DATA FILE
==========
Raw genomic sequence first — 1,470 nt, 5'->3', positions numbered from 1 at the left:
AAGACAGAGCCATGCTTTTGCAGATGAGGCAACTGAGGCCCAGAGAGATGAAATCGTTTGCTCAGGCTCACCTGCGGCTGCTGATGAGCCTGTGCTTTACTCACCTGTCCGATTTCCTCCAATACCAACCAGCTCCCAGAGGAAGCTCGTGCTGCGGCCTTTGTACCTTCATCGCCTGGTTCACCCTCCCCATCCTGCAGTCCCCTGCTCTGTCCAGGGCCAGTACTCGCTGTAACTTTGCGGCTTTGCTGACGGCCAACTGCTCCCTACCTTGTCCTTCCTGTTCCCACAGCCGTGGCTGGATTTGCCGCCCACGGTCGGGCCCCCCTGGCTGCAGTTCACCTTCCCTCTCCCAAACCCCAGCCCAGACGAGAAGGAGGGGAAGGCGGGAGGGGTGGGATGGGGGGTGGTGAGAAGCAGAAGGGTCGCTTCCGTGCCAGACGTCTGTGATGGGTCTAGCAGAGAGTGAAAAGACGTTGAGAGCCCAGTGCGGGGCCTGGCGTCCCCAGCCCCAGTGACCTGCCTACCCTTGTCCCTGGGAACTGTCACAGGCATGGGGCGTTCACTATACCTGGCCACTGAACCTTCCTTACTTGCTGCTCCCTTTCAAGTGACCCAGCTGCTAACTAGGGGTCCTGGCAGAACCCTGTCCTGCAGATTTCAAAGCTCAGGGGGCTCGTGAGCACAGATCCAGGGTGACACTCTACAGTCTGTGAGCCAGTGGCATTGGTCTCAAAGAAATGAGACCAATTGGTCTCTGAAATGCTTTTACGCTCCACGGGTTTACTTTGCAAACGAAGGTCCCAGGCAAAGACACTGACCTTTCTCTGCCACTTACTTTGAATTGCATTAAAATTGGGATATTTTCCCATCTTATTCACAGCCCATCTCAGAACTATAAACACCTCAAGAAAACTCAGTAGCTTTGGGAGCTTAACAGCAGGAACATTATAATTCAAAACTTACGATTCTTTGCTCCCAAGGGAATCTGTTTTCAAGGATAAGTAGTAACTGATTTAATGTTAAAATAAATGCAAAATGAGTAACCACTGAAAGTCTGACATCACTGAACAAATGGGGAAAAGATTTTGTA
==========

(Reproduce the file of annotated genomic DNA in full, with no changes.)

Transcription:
Raw genomic sequence first — 1,470 nt, 5'->3', positions numbered from 1 at the left:
AAGACAGAGCCATGCTTTTGCAGATGAGGCAACTGAGGCCCAGAGAGATGAAATCGTTTGCTCAGGCTCACCTGCGGCTGCTGATGAGCCTGTGCTTTACTCACCTGTCCGATTTCCTCCAATACCAACCAGCTCCCAGAGGAAGCTCGTGCTGCGGCCTTTGTACCTTCATCGCCTGGTTCACCCTCCCCATCCTGCAGTCCCCTGCTCTGTCCAGGGCCAGTACTCGCTGTAACTTTGCGGCTTTGCTGACGGCCAACTGCTCCCTACCTTGTCCTTCCTGTTCCCACAGCCGTGGCTGGATTTGCCGCCCACGGTCGGGCCCCCCTGGCTGCAGTTCACCTTCCCTCTCCCAAACCCCAGCCCAGACGAGAAGGAGGGGAAGGCGGGAGGGGTGGGATGGGGGGTGGTGAGAAGCAGAAGGGTCGCTTCCGTGCCAGACGTCTGTGATGGGTCTAGCAGAGAGTGAAAAGACGTTGAGAGCCCAGTGCGGGGCCTGGCGTCCCCAGCCCCAGTGACCTGCCTACCCTTGTCCCTGGGAACTGTCACAGGCATGGGGCGTTCACTATACCTGGCCACTGAACCTTCCTTACTTGCTGCTCCCTTTCAAGTGACCCAGCTGCTAACTAGGGGTCCTGGCAGAACCCTGTCCTGCAGATTTCAAAGCTCAGGGGGCTCGTGAGCACAGATCCAGGGTGACACTCTACAGTCTGTGAGCCAGTGGCATTGGTCTCAAAGAAATGAGACCAATTGGTCTCTGAAATGCTTTTACGCTCCACGGGTTTACTTTGCAAACGAAGGTCCCAGGCAAAGACACTGACCTTTCTCTGCCACTTACTTTGAATTGCATTAAAATTGGGATATTTTCCCATCTTATTCACAGCCCATCTCAGAACTATAAACACCTCAAGAAAACTCAGTAGCTTTGGGAGCTTAACAGCAGGAACATTATAATTCAAAACTTACGATTCTTTGCTCCCAAGGGAATCTGTTTTCAAGGATAAGTAGTAACTGATTTAATGTTAAAATAAATGCAAAATGAGTAACCACTGAAAGTCTGACATCACTGAACAAATGGGGAAAAGATTTTGTA